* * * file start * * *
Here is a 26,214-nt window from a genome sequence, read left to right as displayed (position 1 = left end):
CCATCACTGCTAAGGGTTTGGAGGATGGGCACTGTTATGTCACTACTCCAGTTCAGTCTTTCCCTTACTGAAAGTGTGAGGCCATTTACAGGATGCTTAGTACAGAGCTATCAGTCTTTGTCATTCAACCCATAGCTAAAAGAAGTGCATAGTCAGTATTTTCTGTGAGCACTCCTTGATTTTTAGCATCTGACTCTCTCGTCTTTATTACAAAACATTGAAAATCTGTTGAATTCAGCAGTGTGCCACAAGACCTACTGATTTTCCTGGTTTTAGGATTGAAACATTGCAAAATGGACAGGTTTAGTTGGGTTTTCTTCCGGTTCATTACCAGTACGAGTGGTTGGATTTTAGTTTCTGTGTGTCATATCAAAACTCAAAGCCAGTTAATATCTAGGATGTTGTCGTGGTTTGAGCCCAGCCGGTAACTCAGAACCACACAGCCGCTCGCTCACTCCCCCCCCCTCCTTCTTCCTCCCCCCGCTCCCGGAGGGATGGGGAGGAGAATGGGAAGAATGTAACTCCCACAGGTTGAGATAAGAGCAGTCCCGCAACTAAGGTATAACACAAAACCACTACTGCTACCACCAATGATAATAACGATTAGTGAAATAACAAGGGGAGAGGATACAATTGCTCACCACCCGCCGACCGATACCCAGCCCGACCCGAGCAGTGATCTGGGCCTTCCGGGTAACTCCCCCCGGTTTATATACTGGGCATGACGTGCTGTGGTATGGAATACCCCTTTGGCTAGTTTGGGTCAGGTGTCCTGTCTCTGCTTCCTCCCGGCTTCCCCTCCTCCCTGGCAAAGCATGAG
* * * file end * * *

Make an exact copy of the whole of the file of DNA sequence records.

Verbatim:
Here is a 26,214-nt window from a genome sequence, read left to right as displayed (position 1 = left end):
CCATCACTGCTAAGGGTTTGGAGGATGGGCACTGTTATGTCACTACTCCAGTTCAGTCTTTCCCTTACTGAAAGTGTGAGGCCATTTACAGGATGCTTAGTACAGAGCTATCAGTCTTTGTCATTCAACCCATAGCTAAAAGAAGTGCATAGTCAGTATTTTCTGTGAGCACTCCTTGATTTTTAGCATCTGACTCTCTCGTCTTTATTACAAAACATTGAAAATCTGTTGAATTCAGCAGTGTGCCACAAGACCTACTGATTTTCCTGGTTTTAGGATTGAAACATTGCAAAATGGACAGGTTTAGTTGGGTTTTCTTCCGGTTCATTACCAGTACGAGTGGTTGGATTTTAGTTTCTGTGTGTCATATCAAAACTCAAAGCCAGTTAATATCTAGGATGTTGTCGTGGTTTGAGCCCAGCCGGTAACTCAGAACCACACAGCCGCTCGCTCACTCCCCCCCCCTCCTTCTTCCTCCCCCCGCTCCCGGAGGGATGGGGAGGAGAATGGGAAGAATGTAACTCCCACAGGTTGAGATAAGAGCAGTCCCGCAACTAAGGTATAACACAAAACCACTACTGCTACCACCAATGATAATAACGATTAGTGAAATAACAAGGGGAGAGGATACAATTGCTCACCACCCGCCGACCGATACCCAGCCCGACCCGAGCAGTGATCTGGGCCTTCCGGGTAACTCCCCCCGGTTTATATACTGGGCATGACGTGCTGTGGTATGGAATACCCCTTTGGCTAGTTTGGGTCAGGTGTCCTGTCTCTGCTTCCTCCCGGCTTCCCCTCCTCCCTGGCAAAGCATGAG